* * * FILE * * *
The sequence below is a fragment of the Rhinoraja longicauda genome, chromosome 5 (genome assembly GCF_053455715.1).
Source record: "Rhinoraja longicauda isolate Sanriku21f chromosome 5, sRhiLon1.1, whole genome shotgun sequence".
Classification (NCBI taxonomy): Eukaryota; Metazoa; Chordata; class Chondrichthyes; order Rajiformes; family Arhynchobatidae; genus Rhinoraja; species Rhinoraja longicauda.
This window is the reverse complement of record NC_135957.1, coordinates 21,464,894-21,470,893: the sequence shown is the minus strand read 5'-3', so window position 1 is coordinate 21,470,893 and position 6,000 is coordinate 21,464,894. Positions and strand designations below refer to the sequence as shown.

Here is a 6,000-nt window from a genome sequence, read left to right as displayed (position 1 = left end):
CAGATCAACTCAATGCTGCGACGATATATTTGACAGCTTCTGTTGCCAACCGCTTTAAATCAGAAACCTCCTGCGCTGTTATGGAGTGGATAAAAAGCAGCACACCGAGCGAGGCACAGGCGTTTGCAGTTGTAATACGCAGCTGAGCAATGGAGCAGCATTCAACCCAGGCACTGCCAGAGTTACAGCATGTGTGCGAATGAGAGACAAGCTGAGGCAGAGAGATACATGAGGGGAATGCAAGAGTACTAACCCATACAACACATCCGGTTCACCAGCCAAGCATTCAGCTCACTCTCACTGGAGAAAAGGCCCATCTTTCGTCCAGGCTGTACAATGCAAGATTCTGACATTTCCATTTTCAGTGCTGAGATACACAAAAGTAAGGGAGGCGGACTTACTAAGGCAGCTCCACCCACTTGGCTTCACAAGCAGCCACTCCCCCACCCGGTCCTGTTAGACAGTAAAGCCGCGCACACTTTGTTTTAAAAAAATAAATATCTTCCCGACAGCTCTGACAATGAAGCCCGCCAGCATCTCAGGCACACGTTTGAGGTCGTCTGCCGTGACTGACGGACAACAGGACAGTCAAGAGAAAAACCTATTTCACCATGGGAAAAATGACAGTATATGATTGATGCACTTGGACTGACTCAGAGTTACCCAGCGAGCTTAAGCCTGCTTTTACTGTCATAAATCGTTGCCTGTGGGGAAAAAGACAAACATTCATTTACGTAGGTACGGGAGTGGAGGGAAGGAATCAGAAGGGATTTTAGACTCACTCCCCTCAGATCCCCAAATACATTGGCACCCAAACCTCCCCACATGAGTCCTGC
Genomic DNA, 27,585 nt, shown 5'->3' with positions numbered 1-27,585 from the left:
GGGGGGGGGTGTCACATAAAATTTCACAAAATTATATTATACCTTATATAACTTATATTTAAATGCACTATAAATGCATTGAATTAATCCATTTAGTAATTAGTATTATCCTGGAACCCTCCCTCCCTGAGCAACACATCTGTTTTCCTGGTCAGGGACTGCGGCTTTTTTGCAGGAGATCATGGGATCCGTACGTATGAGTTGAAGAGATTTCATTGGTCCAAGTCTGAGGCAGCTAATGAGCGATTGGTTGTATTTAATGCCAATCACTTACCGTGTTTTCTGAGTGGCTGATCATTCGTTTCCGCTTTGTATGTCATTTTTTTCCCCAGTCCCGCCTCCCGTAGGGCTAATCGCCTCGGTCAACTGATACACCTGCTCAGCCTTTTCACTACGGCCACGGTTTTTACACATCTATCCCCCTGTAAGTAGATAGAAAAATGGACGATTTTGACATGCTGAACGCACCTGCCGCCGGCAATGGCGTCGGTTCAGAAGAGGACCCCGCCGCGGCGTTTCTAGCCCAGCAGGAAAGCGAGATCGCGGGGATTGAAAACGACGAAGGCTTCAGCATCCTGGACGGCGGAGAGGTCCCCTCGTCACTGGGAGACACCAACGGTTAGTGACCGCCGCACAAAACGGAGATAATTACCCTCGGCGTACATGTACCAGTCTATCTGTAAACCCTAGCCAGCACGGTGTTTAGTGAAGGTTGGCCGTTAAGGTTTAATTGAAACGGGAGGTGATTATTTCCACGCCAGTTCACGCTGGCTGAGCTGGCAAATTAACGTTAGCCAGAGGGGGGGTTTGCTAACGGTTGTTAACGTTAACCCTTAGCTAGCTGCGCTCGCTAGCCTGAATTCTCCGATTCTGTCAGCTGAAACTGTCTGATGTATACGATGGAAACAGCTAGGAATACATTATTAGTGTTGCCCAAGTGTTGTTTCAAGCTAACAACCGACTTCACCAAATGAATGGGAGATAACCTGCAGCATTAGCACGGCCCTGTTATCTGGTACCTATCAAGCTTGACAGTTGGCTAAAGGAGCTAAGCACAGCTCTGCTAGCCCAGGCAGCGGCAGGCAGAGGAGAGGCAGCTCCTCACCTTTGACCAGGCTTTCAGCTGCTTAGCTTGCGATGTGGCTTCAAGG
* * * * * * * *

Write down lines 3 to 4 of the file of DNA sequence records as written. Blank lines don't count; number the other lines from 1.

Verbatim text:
Classification (NCBI taxonomy): Eukaryota; Metazoa; Chordata; class Chondrichthyes; order Rajiformes; family Arhynchobatidae; genus Rhinoraja; species Rhinoraja longicauda.
This window is the reverse complement of record NC_135957.1, coordinates 21,464,894-21,470,893: the sequence shown is the minus strand read 5'-3', so window position 1 is coordinate 21,470,893 and position 6,000 is coordinate 21,464,894. Positions and strand designations below refer to the sequence as shown.